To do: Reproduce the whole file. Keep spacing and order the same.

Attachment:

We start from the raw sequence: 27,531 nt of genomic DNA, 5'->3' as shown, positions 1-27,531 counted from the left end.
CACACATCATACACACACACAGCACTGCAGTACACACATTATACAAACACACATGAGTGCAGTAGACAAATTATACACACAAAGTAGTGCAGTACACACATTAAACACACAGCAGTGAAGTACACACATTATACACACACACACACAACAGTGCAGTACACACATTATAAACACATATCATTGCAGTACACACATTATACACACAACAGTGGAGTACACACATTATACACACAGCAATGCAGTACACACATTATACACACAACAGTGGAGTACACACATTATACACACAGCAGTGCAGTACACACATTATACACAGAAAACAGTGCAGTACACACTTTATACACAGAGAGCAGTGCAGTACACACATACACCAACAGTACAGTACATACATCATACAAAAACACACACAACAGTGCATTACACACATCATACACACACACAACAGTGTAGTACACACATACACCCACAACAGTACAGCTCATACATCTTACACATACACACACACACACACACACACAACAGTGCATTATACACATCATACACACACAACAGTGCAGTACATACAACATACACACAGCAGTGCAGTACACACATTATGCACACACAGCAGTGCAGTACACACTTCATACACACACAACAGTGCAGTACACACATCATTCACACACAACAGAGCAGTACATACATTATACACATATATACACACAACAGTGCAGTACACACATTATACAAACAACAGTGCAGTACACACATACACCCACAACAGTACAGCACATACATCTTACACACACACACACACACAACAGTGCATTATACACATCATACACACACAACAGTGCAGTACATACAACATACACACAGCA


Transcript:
We start from the raw sequence: 27,531 nt of genomic DNA, 5'->3' as shown, positions 1-27,531 counted from the left end.
CACACATCATACACACACACAGCACTGCAGTACACACATTATACAAACACACATGAGTGCAGTAGACAAATTATACACACAAAGTAGTGCAGTACACACATTAAACACACAGCAGTGAAGTACACACATTATACACACACACACACAACAGTGCAGTACACACATTATAAACACATATCATTGCAGTACACACATTATACACACAACAGTGGAGTACACACATTATACACACAGCAATGCAGTACACACATTATACACACAACAGTGGAGTACACACATTATACACACAGCAGTGCAGTACACACATTATACACAGAAAACAGTGCAGTACACACTTTATACACAGAGAGCAGTGCAGTACACACATACACCAACAGTACAGTACATACATCATACAAAAACACACACAACAGTGCATTACACACATCATACACACACACAACAGTGTAGTACACACATACACCCACAACAGTACAGCTCATACATCTTACACATACACACACACACACACACACACAACAGTGCATTATACACATCATACACACACAACAGTGCAGTACATACAACATACACACAGCAGTGCAGTACACACATTATGCACACACAGCAGTGCAGTACACACTTCATACACACACAACAGTGCAGTACACACATCATTCACACACAACAGAGCAGTACATACATTATACACATATATACACACAACAGTGCAGTACACACATTATACAAACAACAGTGCAGTACACACATACACCCACAACAGTACAGCACATACATCTTACACACACACACACACACAACAGTGCATTATACACATCATACACACACAACAGTGCAGTACATACAACATACACACAGCA